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If you’ve been looking forward to exploring the newly released Moodle 2.0 as an admin, now’s your chance on our freshly upgraded Moodle demonstration site! Unless someone has logged in as an admin and just changed it, the site is using the stunning three column fluid-width theme for Moodle 2.0, Magazine, with thanks to John Stabinger, NewSchool Learning (source: Theme credits).

If you’re a Swedish speaker, you’ll be pleased to hear of a new course on the site Bekanta dig med Moodle, a translation of the features demo course by Jeff Forssell.

All content on the Moodle demonstration site is made available under a Creative Commons Attribution-Share Alike 3.0 License, unless otherwise stated, so if you’d like to use one of the courses on your own Moodle 2 site, you’re welcome to login as an admin or a teacher and create a course backup.

For many more Moodle 2 courses for download, please visit MOOCH, our moodle.org open community hub.

These days I spend a fair bit of time searching the Moodle tracker to check whether problems with Moodle i.e. ‘bugs’ have been reported previously. I’ve discovered it’s not difficult to end up with thousands of search results! Thus, over time I’ve refined my search techniques. Here is how I usually manage to find what I am looking for:

  1. Follow the Find issues link.
  2. Select Moodle as the project and if necessary click where indicated to refresh the search menu.
  3. If the problem has a very obvious component e.g. Quiz then select it.
  4. For 2.0 bugs, select 2.0 as affected version.
  5. Think of a word or phrase which is specific to the bug, such as an error message, and enter it in the text search box.
  6. Scroll to the bottom of the page and click View.
  7. Click the Updated column header to sort the search results so that the most recently updated issues are listed first. Generally any search results which don’t appear on the first page are pretty old and so far less relevant.

I usually find what I’m looking for by browsing the summaries on the first page of the search results. If not, then I conclude that the bug has not been reported.

Perhaps you also search the tracker in this way? Or maybe you can suggest further tips for improving search results? If so, please add a comment below.

If you come across a bug in Moodle but don’t have much time to search for it in the tracker, please just create a new issue for it. Don’t be afraid of creating a duplicate issue, as it’s better that bugs are reported twice than not at all!

Finally, many thanks to everyone who reports and comments on tracker issues. Your help is much appreciated!

Moodle 2.0 is being translated into two new languages – Tigrinia and Amharic, thanks to translators Armando Di Pietra and Berhane Woldegabriel, and translation coordinator Koen Roggemans.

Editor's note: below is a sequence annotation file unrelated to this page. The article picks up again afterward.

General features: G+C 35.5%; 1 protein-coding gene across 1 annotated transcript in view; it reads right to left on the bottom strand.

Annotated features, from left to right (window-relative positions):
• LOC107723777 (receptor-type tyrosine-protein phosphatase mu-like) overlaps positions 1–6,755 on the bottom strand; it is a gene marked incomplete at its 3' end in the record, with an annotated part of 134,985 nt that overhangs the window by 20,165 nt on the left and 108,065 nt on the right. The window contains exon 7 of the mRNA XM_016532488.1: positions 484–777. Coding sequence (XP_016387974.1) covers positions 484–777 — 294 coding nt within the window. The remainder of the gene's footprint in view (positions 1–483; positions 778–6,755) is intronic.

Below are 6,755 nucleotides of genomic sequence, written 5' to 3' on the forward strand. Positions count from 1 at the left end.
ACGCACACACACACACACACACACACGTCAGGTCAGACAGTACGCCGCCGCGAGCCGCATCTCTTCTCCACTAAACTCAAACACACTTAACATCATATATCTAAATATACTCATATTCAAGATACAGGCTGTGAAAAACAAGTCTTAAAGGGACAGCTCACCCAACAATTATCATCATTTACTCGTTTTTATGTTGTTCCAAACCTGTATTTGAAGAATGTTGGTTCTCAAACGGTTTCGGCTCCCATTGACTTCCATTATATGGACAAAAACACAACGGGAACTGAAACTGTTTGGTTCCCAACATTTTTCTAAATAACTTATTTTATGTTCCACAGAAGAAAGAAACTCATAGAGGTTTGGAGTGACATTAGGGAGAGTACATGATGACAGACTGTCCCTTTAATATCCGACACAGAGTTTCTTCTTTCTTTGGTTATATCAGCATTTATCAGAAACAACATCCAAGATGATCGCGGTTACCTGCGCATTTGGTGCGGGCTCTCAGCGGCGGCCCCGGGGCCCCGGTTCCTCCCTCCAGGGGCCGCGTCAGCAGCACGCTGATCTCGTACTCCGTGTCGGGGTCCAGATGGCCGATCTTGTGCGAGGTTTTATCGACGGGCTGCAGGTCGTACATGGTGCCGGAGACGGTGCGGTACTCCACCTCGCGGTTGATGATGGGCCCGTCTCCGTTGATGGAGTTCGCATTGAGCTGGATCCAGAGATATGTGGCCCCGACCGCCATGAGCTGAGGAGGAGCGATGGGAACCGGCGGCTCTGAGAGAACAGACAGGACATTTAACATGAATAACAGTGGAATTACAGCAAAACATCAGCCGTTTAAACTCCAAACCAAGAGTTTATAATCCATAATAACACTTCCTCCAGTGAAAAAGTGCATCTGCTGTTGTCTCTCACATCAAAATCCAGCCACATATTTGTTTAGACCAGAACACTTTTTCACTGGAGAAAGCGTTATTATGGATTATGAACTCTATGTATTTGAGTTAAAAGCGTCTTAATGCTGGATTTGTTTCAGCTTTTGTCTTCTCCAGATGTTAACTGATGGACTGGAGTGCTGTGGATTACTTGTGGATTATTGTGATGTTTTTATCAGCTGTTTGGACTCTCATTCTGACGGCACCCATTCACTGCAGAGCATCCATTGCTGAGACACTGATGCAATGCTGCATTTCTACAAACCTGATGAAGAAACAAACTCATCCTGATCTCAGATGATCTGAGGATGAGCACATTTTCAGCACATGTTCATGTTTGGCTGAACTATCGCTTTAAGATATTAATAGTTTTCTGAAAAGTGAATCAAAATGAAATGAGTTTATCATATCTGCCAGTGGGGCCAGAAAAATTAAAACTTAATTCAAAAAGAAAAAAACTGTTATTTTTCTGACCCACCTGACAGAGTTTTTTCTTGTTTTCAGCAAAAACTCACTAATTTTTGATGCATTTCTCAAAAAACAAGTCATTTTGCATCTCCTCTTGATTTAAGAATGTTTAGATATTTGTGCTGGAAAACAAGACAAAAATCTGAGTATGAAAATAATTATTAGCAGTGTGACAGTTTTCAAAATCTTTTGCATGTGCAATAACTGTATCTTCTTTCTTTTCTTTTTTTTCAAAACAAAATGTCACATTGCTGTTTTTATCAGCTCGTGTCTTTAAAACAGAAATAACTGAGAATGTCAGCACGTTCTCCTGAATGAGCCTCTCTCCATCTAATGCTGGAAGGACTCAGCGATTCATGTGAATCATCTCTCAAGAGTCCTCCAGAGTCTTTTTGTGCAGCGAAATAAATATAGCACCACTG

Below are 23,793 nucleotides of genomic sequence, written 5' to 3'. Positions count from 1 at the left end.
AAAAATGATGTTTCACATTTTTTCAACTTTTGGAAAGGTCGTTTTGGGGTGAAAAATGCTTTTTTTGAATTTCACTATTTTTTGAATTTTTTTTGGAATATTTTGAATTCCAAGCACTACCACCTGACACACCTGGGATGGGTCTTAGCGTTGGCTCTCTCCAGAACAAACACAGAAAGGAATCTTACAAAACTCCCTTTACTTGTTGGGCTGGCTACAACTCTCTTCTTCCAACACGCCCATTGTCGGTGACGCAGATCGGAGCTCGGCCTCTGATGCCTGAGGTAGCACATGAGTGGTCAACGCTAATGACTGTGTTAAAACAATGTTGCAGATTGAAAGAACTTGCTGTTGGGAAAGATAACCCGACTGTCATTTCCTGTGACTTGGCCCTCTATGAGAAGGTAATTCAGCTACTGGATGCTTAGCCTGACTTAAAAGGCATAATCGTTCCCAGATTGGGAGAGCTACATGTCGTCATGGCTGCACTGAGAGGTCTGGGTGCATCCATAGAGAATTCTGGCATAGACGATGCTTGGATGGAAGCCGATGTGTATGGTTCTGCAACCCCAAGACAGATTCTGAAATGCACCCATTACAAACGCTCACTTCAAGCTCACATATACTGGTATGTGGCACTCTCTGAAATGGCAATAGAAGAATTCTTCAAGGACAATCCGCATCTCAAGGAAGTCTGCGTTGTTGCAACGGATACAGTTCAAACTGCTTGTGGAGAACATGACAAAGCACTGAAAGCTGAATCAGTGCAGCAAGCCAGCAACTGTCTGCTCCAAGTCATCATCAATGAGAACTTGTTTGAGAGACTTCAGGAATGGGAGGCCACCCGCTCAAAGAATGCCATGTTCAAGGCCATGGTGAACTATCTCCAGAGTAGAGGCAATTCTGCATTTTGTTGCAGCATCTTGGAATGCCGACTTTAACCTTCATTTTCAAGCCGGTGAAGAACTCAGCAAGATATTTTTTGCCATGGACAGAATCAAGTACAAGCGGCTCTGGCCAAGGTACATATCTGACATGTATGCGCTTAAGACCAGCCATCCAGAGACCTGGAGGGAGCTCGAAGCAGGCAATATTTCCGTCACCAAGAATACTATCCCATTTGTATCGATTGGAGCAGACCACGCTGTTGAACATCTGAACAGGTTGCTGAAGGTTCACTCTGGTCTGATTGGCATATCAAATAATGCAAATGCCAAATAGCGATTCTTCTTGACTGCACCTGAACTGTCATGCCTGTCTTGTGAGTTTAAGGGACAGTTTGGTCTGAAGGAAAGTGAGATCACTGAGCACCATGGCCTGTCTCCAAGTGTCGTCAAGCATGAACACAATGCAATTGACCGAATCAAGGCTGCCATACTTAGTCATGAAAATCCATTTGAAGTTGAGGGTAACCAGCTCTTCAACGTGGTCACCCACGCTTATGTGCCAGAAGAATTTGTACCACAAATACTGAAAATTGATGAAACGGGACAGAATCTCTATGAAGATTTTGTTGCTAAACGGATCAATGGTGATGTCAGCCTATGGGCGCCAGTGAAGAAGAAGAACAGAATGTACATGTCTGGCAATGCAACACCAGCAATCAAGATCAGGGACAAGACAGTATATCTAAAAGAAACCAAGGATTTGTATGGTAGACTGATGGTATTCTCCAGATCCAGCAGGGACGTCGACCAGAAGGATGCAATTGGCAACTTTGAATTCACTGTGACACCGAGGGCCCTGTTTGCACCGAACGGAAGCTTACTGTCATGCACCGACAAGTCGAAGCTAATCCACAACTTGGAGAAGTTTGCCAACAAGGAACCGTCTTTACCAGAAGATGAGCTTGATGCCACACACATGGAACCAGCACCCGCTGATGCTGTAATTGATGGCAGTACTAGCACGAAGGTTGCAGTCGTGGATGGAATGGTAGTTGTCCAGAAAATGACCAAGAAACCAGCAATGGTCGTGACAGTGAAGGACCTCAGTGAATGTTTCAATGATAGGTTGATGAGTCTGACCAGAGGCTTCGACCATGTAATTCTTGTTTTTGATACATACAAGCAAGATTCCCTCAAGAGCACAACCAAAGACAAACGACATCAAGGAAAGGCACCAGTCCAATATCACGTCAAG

I’d never heard of either language before, so checked the Wikipedia articles Amharic language and Tigrinya language to discover that the languages are spoken in Ethiopia and Eritrea, and have around 25 million and 6.7 million speakers respectively.

The Tigrinia and Amharic language packs are only available for Moodle 2.0 and may be installed via Site Administration > Language > Language packs.

Moodle, our open source course management system, is eight years old today! It’s also the birthday of Moodle’s founder and lead developer, Martin, who is quite a bit more than eight years old today. Happy Birthday to Moodle and Martin!

Moodle usage continues to grow at an amazing rate, with over 52 thousand registered Moodle sites and over 950 thousand registered users on moodle.org (see Moodle statistics).

Here’s how moodle.org looked six years ago in August 2004 (from the Internet Archive Wayback Machine search):

Moodle has a new language pack, Dzongkha, thanks to Tenzin Dendup and translation coordinator Koen Roggemans.

According to the Wikipedia article, Dzongkha language, Dzongkha is the official language of Bhutan, South Asia and is spoken by around 600 thousand people.

There are currently a total of 86 Moodle language packs for Moodle 1.x (source: Moodle download – Language packs). Many translators are currently working hard on Moodle 2.0 language packs. The Moodle 2.0 language packs download page shows the percentage of translated strings for each language. A big thank you to all our Moodle translators as listed in the Translation credits.

A big thank you to everyone involved in Moodle 2.0 QA Cycle 1 to-date. According to the Moodle 2.0 QA Cycle 1 overview, over 50% of tests have passed so far!

To ensure the remaining tests pass as soon as possible, testers please

  • Make sure that each test failure is reported as an MDL issue for developers to investigate and fix, creating a new issue if necessary
  • Link the MDL issue to the QA test (MDLQA issue)

Once fixed, the QA test can be reset and then run again.

There’s still plenty of space in our testers group for more members, so if you’d like to get involved, please see the discussion Help needed with QA testing and the documentation QA testing.

With the help of our core developers, let’s aim for a 100% pass rate for the Moodle 2.0 QA Cycle 1 by the end of the week!

Using Moodle now has two new forums:

Elsewhere in Using Moodle, Moodle HQ senior developer Sam Hemelryk announced his CSS theme tool block for Moodle 2.0 (a “phenomenal bit of work” according to Martin) and Moodle translation coordinator Koen Roggemans announced that the Moodle languages portal was ready for translators. Thanks to Moodle HQ developer David Mudrák for developing the Moodle languages portal translation tool AMOS.

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